The first photos from the world’s most advanced instrument for analyzing distant planets and stars have emerged.
The Gemini Planet Imager, an instrument 10 years in the making, is the first fully optimized planet imager deployed on one of the world’s largest telescopes -- the 8-meter Gemini South telescope in Chile. The $25 million camera had its “first light” on Nov. 11, 2013. Images from this event were released on Wednesday.
“There really hasn’t been anything quite like it,” Les Saddlemyer, a systems engineer with the National Research Council, who oversaw the Canadian phase of the camera’s construction, told the Globe and Mail.
The instrument captured the first-ever spectrum of the very young planet Beta Pictoris b. In polarization mode, the GPI also showed the light scattered by a disk of dust orbiting the young star HR4796A. Whereas older instruments would have been able only to capture the edges of the dust ring, the GPI was able to show its full circumference. The image took just 60 seconds to capture compared to hours other instruments would take to perform the same task, Space.com reports.
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"Even these early first-light images are almost a factor of 10 better than the previous generation of instruments. In one minute, we were seeing planets that used to take us an hour to detect,” Dr. Bruce Macintosh, a physicist with Stanford University and the Lawrence Livermore National Laboratory in California, said.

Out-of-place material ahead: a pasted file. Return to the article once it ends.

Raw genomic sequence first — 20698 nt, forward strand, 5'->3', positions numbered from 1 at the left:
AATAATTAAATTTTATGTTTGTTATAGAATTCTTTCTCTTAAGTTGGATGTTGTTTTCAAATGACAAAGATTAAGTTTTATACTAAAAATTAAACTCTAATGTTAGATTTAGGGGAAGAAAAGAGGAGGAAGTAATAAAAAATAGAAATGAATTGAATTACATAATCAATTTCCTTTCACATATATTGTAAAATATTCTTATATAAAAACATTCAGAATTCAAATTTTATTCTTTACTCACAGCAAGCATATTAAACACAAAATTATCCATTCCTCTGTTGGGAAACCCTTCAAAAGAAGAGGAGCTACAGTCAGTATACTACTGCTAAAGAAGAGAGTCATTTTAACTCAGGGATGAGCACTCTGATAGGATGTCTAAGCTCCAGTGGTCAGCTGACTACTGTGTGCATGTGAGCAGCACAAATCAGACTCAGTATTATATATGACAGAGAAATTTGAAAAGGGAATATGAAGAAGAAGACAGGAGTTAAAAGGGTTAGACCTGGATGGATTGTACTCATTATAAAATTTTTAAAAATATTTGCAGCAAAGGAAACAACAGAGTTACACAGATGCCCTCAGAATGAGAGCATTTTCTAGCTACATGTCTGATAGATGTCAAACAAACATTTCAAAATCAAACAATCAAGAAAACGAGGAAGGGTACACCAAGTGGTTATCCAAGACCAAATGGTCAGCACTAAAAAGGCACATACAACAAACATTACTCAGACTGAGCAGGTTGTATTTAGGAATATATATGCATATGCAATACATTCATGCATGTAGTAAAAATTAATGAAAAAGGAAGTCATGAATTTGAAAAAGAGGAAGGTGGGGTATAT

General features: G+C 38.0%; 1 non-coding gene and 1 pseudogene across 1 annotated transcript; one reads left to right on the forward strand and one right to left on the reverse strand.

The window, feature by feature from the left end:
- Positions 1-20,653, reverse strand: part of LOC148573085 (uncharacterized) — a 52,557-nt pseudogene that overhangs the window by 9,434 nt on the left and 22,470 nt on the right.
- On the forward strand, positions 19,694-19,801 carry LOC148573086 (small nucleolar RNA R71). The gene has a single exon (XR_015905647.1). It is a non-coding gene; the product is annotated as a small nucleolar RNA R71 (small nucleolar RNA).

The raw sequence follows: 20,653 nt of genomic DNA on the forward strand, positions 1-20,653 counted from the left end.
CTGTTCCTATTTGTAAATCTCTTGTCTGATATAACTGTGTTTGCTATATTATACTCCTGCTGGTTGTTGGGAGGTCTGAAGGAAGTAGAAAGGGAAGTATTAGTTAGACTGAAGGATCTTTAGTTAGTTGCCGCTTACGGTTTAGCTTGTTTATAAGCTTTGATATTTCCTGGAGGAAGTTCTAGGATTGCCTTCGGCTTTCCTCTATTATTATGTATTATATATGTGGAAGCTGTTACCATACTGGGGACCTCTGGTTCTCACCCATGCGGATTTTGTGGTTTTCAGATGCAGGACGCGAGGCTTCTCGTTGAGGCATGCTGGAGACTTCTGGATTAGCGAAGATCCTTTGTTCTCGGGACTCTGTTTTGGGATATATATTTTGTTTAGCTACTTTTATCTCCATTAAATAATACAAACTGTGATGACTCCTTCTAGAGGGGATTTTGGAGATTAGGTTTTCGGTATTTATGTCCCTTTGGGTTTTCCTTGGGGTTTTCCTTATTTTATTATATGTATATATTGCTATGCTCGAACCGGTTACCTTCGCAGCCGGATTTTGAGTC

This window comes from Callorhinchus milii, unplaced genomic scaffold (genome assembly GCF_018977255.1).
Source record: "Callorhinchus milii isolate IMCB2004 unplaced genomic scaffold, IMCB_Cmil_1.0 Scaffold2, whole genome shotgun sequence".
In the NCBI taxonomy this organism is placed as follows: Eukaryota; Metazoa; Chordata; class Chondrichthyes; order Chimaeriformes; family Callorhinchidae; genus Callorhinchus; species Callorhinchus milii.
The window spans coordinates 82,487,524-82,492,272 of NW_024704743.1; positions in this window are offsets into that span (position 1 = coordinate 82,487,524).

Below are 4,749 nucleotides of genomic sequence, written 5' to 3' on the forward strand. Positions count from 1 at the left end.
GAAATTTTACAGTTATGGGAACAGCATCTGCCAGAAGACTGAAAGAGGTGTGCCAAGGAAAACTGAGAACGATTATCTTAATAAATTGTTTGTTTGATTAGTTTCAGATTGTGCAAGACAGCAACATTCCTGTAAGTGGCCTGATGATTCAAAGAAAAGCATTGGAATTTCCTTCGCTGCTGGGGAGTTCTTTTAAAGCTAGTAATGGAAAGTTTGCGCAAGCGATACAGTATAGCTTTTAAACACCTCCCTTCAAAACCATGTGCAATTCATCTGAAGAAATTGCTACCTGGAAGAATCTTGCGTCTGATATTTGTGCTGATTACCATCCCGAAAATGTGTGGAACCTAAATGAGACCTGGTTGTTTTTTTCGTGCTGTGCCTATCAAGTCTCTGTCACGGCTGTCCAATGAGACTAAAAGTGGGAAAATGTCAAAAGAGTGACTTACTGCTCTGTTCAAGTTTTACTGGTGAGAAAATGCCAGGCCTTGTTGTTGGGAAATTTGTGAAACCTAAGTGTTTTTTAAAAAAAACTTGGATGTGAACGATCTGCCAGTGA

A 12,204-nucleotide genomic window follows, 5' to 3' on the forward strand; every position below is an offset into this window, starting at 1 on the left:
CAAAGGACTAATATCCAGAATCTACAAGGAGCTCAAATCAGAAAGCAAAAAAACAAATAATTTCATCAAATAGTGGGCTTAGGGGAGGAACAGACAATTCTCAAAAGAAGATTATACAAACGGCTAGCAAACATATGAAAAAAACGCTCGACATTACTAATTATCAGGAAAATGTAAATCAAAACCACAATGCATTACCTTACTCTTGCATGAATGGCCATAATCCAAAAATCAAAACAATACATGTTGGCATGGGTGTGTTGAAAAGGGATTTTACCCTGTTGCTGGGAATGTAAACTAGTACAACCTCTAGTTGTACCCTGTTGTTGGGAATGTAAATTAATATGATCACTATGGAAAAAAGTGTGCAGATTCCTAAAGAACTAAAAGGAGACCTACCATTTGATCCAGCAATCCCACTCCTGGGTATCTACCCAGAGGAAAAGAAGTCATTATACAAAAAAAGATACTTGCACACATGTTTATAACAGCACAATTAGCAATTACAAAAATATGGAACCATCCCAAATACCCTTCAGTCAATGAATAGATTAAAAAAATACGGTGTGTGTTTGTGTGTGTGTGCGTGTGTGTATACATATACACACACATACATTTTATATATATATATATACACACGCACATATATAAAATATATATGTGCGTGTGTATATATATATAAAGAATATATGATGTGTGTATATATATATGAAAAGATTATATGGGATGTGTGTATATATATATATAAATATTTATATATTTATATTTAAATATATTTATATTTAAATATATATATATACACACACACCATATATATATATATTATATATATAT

More than 1,000 exoplanets have been detected, but nearly all of them have never been seen. Other planet imaging systems can capture planets only the size of Jupiter or larger. NASA’s Kepler space telescope is able to detect small planets but does not see them directly.
"Almost nothing is known about the composition of the planets Kepler is seeing," MacIntosh said in a news conference Wednesday at the 223rd meeting of the American Astronomical Society in Washington. "Direct imaging is offering a way to do that."
The GPI is the best camera at creating an image of a distant star, not by inference, but by locking into a star and subtracting light from an adjacent planet. The imager should be able to capture images of planets from other solar systems – located up to 230 light years away.
“We can actually see them, which means we can look at what they’re made of much more easily,” Quinn Konopacky, a member of the GPI team, said.
The GPI may soon see a companion later this year. A similar camera called SPHERE now being built by the European Southern Observatory is expected to go online in 2014.
"GPI represents a critical step in the road toward understanding how planetary systems form and develop," Dmitry Savransky of the Lawrence Livermore National Laboratory, who worked on the integration and testing of GPI, said in a statement. "While broad survey missions, such as Kepler, have revealed the variety of planets that exist in our galaxy, GPI will allow us to study a few dozen planets in exquisite detail."